The Captain and the Queen is a celebration of all that is New Orleans. This is not just a sweet romance, but a glimpse into the very heart of the Crescent City and gives you a chance to experience the inner workings of Mardi Gras. Baxter Edwards, the captain of a Mardi Gras Carnival krewe struggling in changing economic times, selects a celebrity, Lyle Alexander, to serve as its monarch. Baxter is convinced his choice will infuse the club with much needed vitality. But when he chooses his best friend’s college-age daughter, Claire Boudreaux, to serve as queen, Baxter is surprised when he and Claire develop feelings for one another. Their love for New Orleans unites them but their age difference threatens to keep them apart as the disapproval of family and friends presents obstacles for the cross-generational relationship. Should Baxter leave Claire alone to graduate and begin her career without the pressure of dating a man in a different phase of life? Come to the Big Easy and let the good times roll.
Baxter noticed she was having difficulty removing the crown, which had become snarled in her golden locks.
“Ouch. Something is caught.”
“Here. Let me help you.”
He stood at her side and assisted her in untangling her hair from the ornament. She pulled bobby pins holding the hairdo tight and compact except for some wisps of curls hanging at the back of her neck. The motion released the crown from her coiffure, which fell with grace to her shoulders.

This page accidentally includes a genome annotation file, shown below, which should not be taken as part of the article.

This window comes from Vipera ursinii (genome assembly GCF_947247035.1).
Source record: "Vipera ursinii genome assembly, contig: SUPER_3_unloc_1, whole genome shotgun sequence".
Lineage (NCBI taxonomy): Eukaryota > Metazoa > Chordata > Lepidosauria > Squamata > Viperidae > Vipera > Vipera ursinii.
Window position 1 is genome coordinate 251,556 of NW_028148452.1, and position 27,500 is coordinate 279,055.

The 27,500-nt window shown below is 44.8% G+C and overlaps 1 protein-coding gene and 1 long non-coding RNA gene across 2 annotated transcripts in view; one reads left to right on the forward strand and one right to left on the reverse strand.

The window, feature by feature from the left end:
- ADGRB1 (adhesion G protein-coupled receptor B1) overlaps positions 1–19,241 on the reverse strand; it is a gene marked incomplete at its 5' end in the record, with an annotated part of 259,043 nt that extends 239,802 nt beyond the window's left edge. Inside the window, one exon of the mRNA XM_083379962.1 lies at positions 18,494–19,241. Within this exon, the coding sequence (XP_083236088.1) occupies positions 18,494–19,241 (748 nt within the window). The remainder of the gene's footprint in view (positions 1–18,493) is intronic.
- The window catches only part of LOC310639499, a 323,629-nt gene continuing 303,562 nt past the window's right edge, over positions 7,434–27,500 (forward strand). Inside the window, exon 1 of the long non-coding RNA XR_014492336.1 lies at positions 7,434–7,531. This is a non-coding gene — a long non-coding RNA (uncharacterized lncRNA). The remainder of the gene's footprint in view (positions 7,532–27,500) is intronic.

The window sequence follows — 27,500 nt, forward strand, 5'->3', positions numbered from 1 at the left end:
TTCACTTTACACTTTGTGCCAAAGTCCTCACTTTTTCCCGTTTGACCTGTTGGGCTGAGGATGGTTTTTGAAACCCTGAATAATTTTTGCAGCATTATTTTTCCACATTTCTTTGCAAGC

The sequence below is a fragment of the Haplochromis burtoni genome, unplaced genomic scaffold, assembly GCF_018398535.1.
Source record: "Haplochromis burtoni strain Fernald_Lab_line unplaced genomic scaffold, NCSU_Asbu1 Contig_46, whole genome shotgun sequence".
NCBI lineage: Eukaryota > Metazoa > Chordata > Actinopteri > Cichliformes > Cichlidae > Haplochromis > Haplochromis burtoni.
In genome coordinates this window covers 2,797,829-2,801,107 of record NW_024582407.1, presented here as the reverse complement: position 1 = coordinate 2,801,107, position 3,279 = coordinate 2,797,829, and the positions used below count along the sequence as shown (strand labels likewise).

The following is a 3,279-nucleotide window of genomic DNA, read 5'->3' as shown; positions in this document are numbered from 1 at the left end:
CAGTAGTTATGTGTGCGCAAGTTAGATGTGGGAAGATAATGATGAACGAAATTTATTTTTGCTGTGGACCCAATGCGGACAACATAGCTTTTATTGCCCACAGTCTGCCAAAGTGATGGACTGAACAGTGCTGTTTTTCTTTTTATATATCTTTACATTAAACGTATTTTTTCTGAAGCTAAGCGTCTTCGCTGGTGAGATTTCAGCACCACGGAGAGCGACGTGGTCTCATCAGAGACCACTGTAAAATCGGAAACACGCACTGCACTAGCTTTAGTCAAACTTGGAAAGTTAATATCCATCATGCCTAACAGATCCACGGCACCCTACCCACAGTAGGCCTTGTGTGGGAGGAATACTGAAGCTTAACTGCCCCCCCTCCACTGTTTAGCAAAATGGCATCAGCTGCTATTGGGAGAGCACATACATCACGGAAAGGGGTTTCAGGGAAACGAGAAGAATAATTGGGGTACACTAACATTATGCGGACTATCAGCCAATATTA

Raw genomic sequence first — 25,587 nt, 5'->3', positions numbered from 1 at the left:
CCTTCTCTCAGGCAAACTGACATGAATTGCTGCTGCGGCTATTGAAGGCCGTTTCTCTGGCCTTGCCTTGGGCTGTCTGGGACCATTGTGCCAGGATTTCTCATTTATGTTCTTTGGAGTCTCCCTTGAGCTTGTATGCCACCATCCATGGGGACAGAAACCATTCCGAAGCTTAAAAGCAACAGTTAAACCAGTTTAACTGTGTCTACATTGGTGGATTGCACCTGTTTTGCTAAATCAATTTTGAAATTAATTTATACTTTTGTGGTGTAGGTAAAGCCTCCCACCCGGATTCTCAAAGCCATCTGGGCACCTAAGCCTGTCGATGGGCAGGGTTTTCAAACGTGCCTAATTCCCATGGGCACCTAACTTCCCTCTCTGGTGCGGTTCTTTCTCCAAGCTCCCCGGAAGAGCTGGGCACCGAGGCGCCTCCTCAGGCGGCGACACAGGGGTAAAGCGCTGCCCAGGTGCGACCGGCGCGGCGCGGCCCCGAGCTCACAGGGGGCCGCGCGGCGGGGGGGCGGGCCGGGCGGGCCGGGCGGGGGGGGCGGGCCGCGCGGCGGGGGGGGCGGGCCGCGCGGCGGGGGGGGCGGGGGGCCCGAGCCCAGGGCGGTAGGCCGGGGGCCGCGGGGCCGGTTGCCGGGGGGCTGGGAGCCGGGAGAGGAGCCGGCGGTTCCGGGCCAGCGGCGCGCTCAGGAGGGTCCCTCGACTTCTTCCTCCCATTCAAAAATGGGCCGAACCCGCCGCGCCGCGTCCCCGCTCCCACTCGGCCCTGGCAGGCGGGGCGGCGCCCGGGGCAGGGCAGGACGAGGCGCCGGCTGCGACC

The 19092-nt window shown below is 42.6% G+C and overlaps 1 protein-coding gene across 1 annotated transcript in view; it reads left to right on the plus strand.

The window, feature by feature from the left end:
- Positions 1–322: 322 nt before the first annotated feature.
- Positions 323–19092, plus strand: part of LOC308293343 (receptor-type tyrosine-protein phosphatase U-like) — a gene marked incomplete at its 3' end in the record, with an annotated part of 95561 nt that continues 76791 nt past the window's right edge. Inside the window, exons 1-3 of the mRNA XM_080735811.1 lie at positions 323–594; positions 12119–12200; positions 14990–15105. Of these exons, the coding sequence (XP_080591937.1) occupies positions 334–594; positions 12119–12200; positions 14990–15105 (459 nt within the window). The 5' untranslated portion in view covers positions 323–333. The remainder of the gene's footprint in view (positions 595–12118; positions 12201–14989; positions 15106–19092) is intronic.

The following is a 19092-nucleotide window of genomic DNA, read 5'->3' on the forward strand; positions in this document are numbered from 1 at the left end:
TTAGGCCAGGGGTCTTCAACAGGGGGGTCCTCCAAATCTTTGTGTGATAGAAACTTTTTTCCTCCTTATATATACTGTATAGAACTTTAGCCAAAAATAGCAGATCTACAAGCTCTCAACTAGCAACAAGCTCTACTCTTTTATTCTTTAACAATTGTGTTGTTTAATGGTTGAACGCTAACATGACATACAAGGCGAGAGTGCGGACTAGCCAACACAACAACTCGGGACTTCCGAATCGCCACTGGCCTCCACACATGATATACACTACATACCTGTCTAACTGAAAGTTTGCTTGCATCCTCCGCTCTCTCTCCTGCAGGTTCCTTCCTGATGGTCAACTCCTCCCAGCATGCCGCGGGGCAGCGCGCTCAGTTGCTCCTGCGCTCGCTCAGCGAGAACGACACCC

“Well, there you go.” Baxter took the crown from her and held it while she ran her fingers through her hair and shook her head.
“That’s much better, but I need a brush.”
“I’m sorry I didn’t go to the play. I was selfish.”
“No, it’s okay, Bax. I see what Sancus means to you.”
“I’m bad about letting the club rule my life, though. It has gotten in the way in the past. I need to change. I have to remind myself of our theme, ‘All You Need is Love.’ That’s what’s important.”
“I think you just showed the whole room a lot of love.”
Baxter was captivated by Claire’s beauty and understanding, while she appreciated his sensitivity and admired his mature, yet boyish good looks. He put his hand on her hip, pulling her toward him as she placed her hand on his hard chest. Claire sighed and closed her eyes, preparing for what she hoped was a long and sensual kiss. However, they flinched when Kathy knocked on the door, summoning Claire so they could go home.
“Yoo hoo. Claire?” Her mother opened the door in time to observe the pair embracing and about to kiss, with the crown in Baxter’s hands preventing their bodies from becoming one.
“Your father and I are ready to go. The crowd is pretty much gone.”
“Okay.” She took the crown from Baxter and headed for the door. “Thank you, Bax. It was a great day.”
“Thank you. They loved you.”
Claire slipped past her mother, who gave Baxter a judgmental glance before also leaving.
Frank Borne has authored numerous non-fiction books and short essays concerning Jefferson Parish history and politics, and served as editor of The West Bank Beacon, a good-news community newspaper, for three and a half years. In 2012, he self-published his first novel, But for the Grace of God, and in 2013, Astraea Press released his novel Fame and Misfortune. Borne serves as Chief Deputy Clerk of Court with the Jefferson Parish Clerk of Court’s Office in Gretna, Louisiana, where he has been employed since 1994. He graduated from Southeastern Louisiana University with a bachelor’s degree in government and a minor in history. Borne lives in Harvey, Louisiana, with his wife Schlise.